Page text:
Why focusing on grades is a barrier to learning?

It is hard to believe that we have only been back from half term for a week. As one of my colleagues and I were remarking yesterday, term times at school do not ramp up or wind down: they just start at 100mph and continue at that pace until we hit a complete halt for the holidays. With only six weeks until the end of term and the academic year, there is plenty to cram in. Everyone is working hard planning all the activities, events and trips that will take place before we break up on Friday, 12 July. 

However there has been a noticeable level of focus and a quieter atmosphere in school than usual this week. Our Year 11 and Year 13 students, who are more than halfway through their GCSE and A Level examinations, respectively, contribute to this change. Meanwhile Years 7, 8, 9 and 10 are receiving and digesting the outcomes of their summer internal assessments; this process has naturally led to increased stress, anxiety and fear of failure.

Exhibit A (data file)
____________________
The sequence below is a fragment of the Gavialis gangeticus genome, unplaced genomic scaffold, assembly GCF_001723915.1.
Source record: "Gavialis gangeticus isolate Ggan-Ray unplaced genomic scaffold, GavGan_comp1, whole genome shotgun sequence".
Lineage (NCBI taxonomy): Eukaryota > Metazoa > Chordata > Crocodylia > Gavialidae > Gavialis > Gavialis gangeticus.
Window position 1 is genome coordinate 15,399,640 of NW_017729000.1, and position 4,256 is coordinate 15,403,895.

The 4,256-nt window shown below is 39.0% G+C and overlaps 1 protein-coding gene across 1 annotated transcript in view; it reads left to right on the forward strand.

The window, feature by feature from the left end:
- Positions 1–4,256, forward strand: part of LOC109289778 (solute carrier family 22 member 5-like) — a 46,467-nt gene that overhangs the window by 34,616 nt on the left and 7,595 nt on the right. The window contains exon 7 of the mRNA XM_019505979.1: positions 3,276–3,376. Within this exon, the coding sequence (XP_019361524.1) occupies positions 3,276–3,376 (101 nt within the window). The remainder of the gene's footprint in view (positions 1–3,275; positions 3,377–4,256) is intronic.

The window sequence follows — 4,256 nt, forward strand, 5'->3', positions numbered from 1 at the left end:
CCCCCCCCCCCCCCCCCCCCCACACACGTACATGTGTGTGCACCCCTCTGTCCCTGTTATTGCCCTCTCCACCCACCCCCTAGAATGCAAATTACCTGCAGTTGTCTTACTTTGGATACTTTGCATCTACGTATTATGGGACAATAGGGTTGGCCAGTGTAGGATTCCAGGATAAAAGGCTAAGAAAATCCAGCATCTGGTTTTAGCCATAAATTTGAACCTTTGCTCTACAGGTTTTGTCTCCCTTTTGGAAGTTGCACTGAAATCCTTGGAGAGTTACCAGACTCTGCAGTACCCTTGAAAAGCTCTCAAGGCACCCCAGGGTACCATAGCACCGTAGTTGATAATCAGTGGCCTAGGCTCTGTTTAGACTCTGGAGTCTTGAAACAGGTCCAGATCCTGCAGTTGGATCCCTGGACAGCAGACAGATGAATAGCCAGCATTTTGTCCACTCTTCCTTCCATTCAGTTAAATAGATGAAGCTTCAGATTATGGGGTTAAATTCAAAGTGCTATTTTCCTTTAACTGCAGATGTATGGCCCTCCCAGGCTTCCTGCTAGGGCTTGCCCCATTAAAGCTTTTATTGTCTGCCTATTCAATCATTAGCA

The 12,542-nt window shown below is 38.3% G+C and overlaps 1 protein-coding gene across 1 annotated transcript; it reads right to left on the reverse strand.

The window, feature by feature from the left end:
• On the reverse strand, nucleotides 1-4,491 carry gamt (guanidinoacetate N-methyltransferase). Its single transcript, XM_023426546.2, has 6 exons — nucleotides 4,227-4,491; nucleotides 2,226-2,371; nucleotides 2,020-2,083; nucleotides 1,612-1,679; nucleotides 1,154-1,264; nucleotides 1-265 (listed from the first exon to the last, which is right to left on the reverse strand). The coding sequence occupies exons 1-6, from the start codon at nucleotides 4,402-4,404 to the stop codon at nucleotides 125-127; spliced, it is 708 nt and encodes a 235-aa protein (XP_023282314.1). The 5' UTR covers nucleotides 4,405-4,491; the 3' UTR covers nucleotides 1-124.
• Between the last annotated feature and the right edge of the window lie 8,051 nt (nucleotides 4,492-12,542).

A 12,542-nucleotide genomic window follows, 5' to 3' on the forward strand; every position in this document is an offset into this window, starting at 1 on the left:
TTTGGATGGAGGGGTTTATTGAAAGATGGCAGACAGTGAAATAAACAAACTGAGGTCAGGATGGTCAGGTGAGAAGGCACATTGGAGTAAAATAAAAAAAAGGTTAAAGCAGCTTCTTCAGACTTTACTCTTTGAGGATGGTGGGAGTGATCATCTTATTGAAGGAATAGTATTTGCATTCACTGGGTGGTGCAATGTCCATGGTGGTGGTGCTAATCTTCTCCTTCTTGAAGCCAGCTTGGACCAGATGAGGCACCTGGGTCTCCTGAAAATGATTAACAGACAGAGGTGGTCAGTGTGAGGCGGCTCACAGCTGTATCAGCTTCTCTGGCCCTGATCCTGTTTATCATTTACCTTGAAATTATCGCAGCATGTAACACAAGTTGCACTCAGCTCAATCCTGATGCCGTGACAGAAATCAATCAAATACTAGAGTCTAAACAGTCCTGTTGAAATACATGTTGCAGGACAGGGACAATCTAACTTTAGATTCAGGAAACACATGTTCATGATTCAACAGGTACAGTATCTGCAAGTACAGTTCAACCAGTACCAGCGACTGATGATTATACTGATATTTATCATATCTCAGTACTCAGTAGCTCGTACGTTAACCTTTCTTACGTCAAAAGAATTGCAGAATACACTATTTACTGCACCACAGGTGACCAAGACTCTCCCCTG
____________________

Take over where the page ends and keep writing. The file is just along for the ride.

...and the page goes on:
Our pupils are understandably very keen to do their best. This situation reminds me of the findings from the annual PISA study of 2018 which noted that “In almost every education system, girls expressed greater fear of failure than boys, even when they outperformed boys by a large margin, and this gender gap was considerably wider amongst top-performing students. With regards to the UK, the gap between boys and girls was one of the most pronounced. In fact, female students in the UK have the 5th highest fear of failure out of the 79 countries covered in the report.”

It is not failure that students fear. It is the perceived negative consequences that follow the failure that stresses them out. This type of fear can lead to lowered self-esteem, avoidance of challenging tasks, being pessimistic and even cheating. This chimes with our high achieving students at Northampton High who often face high pressure that may be linked to perfectionism as well as fear of failure. As part of our educational goals, we have made it one of our explicit aims to help reduce this fear and I am sure you will be reinforcing the view at home that these are diagnostic assessments, aiming to show us (and our students) what they know, understand and can do, with the aim of identifying gaps in knowledge and areas where skills need to be developed.